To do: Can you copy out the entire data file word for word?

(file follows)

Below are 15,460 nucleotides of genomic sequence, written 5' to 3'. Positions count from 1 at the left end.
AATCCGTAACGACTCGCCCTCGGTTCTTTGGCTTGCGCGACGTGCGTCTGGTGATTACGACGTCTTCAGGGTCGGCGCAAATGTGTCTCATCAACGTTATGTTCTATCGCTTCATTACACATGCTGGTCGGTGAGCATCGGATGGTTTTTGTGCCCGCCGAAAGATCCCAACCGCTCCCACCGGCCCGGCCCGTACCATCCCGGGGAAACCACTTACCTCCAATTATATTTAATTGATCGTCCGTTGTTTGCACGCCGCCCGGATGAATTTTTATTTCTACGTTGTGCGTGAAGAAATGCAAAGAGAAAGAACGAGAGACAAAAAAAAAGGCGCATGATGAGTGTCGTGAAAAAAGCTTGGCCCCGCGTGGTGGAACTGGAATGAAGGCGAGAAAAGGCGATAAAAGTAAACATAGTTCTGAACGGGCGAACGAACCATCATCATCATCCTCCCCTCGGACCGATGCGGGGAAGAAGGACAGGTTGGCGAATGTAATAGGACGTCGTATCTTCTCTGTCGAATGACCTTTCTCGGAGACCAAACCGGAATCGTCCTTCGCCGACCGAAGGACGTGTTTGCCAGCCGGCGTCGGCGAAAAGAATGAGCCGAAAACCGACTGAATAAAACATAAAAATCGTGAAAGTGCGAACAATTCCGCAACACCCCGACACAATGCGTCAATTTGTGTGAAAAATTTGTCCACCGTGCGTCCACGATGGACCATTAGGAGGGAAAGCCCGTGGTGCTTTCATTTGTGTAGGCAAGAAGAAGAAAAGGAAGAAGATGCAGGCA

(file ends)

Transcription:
Below are 15,460 nucleotides of genomic sequence, written 5' to 3'. Positions count from 1 at the left end.
AATCCGTAACGACTCGCCCTCGGTTCTTTGGCTTGCGCGACGTGCGTCTGGTGATTACGACGTCTTCAGGGTCGGCGCAAATGTGTCTCATCAACGTTATGTTCTATCGCTTCATTACACATGCTGGTCGGTGAGCATCGGATGGTTTTTGTGCCCGCCGAAAGATCCCAACCGCTCCCACCGGCCCGGCCCGTACCATCCCGGGGAAACCACTTACCTCCAATTATATTTAATTGATCGTCCGTTGTTTGCACGCCGCCCGGATGAATTTTTATTTCTACGTTGTGCGTGAAGAAATGCAAAGAGAAAGAACGAGAGACAAAAAAAAAGGCGCATGATGAGTGTCGTGAAAAAAGCTTGGCCCCGCGTGGTGGAACTGGAATGAAGGCGAGAAAAGGCGATAAAAGTAAACATAGTTCTGAACGGGCGAACGAACCATCATCATCATCCTCCCCTCGGACCGATGCGGGGAAGAAGGACAGGTTGGCGAATGTAATAGGACGTCGTATCTTCTCTGTCGAATGACCTTTCTCGGAGACCAAACCGGAATCGTCCTTCGCCGACCGAAGGACGTGTTTGCCAGCCGGCGTCGGCGAAAAGAATGAGCCGAAAACCGACTGAATAAAACATAAAAATCGTGAAAGTGCGAACAATTCCGCAACACCCCGACACAATGCGTCAATTTGTGTGAAAAATTTGTCCACCGTGCGTCCACGATGGACCATTAGGAGGGAAAGCCCGTGGTGCTTTCATTTGTGTAGGCAAGAAGAAGAAAAGGAAGAAGATGCAGGCA